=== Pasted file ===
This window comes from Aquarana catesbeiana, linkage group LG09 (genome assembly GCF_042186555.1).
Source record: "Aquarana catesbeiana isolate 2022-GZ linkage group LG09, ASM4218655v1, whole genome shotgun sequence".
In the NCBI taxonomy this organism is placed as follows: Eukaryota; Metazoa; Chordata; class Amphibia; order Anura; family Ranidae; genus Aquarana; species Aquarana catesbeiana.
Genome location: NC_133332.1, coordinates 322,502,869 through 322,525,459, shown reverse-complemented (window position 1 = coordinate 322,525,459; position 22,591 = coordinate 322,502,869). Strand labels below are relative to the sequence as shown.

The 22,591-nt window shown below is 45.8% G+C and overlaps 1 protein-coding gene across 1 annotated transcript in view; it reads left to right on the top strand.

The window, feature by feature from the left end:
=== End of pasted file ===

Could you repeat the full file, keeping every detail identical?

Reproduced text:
This window comes from Aquarana catesbeiana, linkage group LG09 (genome assembly GCF_042186555.1).
Source record: "Aquarana catesbeiana isolate 2022-GZ linkage group LG09, ASM4218655v1, whole genome shotgun sequence".
In the NCBI taxonomy this organism is placed as follows: Eukaryota; Metazoa; Chordata; class Amphibia; order Anura; family Ranidae; genus Aquarana; species Aquarana catesbeiana.
Genome location: NC_133332.1, coordinates 322,502,869 through 322,525,459, shown reverse-complemented (window position 1 = coordinate 322,525,459; position 22,591 = coordinate 322,502,869). Strand labels below are relative to the sequence as shown.

The 22,591-nt window shown below is 45.8% G+C and overlaps 1 protein-coding gene across 1 annotated transcript in view; it reads left to right on the top strand.

The window, feature by feature from the left end: